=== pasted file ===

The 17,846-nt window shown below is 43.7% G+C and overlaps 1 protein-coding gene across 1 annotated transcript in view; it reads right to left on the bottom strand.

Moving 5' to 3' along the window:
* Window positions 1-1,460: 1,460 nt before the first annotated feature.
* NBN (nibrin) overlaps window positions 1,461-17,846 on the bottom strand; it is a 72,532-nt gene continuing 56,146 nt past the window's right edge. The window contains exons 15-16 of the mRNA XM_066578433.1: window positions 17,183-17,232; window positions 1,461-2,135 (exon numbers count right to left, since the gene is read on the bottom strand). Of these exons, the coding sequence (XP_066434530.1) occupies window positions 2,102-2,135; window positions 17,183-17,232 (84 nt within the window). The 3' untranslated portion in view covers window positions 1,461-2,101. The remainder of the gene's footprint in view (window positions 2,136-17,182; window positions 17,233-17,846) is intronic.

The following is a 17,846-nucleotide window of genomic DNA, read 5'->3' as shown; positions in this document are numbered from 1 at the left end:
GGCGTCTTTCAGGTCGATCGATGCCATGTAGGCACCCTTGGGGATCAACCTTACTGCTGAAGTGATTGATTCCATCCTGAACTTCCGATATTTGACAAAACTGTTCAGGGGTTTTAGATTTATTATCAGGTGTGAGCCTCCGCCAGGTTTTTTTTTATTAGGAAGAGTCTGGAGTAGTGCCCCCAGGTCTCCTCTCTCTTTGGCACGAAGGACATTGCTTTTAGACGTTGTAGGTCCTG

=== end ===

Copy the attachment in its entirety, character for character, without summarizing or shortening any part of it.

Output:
The 17,846-nt window shown below is 43.7% G+C and overlaps 1 protein-coding gene across 1 annotated transcript in view; it reads right to left on the bottom strand.

Moving 5' to 3' along the window:
* Window positions 1-1,460: 1,460 nt before the first annotated feature.
* NBN (nibrin) overlaps window positions 1,461-17,846 on the bottom strand; it is a 72,532-nt gene continuing 56,146 nt past the window's right edge. The window contains exons 15-16 of the mRNA XM_066578433.1: window positions 17,183-17,232; window positions 1,461-2,135 (exon numbers count right to left, since the gene is read on the bottom strand). Of these exons, the coding sequence (XP_066434530.1) occupies window positions 2,102-2,135; window positions 17,183-17,232 (84 nt within the window). The 3' untranslated portion in view covers window positions 1,461-2,101. The remainder of the gene's footprint in view (window positions 2,136-17,182; window positions 17,233-17,846) is intronic.

The following is a 17,846-nucleotide window of genomic DNA, read 5'->3' as shown; positions in this document are numbered from 1 at the left end:
GGCGTCTTTCAGGTCGATCGATGCCATGTAGGCACCCTTGGGGATCAACCTTACTGCTGAAGTGATTGATTCCATCCTGAACTTCCGATATTTGACAAAACTGTTCAGGGGTTTTAGATTTATTATCAGGTGTGAGCCTCCGCCAGGTTTTTTTTTATTAGGAAGAGTCTGGAGTAGTGCCCCCAGGTCTCCTCTCTCTTTGGCACGAAGGACATTGCTTTTAGACGTTGTAGGTCCTG